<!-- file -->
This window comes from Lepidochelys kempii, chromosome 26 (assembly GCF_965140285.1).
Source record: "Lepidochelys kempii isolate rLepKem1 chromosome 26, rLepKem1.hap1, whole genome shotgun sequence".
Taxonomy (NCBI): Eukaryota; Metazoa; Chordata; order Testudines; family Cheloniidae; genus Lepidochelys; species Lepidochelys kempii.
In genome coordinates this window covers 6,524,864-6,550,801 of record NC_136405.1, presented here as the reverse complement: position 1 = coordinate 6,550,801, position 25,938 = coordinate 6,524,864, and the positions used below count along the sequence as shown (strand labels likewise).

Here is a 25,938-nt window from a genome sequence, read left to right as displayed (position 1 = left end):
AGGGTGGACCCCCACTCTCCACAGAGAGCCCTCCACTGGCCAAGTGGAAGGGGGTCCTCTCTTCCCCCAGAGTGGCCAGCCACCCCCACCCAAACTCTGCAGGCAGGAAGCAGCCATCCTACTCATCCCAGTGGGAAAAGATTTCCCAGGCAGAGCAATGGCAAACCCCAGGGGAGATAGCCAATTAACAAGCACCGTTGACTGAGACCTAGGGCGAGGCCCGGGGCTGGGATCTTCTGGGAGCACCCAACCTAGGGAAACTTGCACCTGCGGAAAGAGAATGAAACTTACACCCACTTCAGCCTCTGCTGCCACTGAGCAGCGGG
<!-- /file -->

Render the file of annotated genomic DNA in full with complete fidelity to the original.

This window comes from Lepidochelys kempii, chromosome 26 (assembly GCF_965140285.1).
Source record: "Lepidochelys kempii isolate rLepKem1 chromosome 26, rLepKem1.hap1, whole genome shotgun sequence".
Taxonomy (NCBI): Eukaryota; Metazoa; Chordata; order Testudines; family Cheloniidae; genus Lepidochelys; species Lepidochelys kempii.
In genome coordinates this window covers 6,524,864-6,550,801 of record NC_136405.1, presented here as the reverse complement: position 1 = coordinate 6,550,801, position 25,938 = coordinate 6,524,864, and the positions used below count along the sequence as shown (strand labels likewise).

Here is a 25,938-nt window from a genome sequence, read left to right as displayed (position 1 = left end):
AGGGTGGACCCCCACTCTCCACAGAGAGCCCTCCACTGGCCAAGTGGAAGGGGGTCCTCTCTTCCCCCAGAGTGGCCAGCCACCCCCACCCAAACTCTGCAGGCAGGAAGCAGCCATCCTACTCATCCCAGTGGGAAAAGATTTCCCAGGCAGAGCAATGGCAAACCCCAGGGGAGATAGCCAATTAACAAGCACCGTTGACTGAGACCTAGGGCGAGGCCCGGGGCTGGGATCTTCTGGGAGCACCCAACCTAGGGAAACTTGCACCTGCGGAAAGAGAATGAAACTTACACCCACTTCAGCCTCTGCTGCCACTGAGCAGCGGG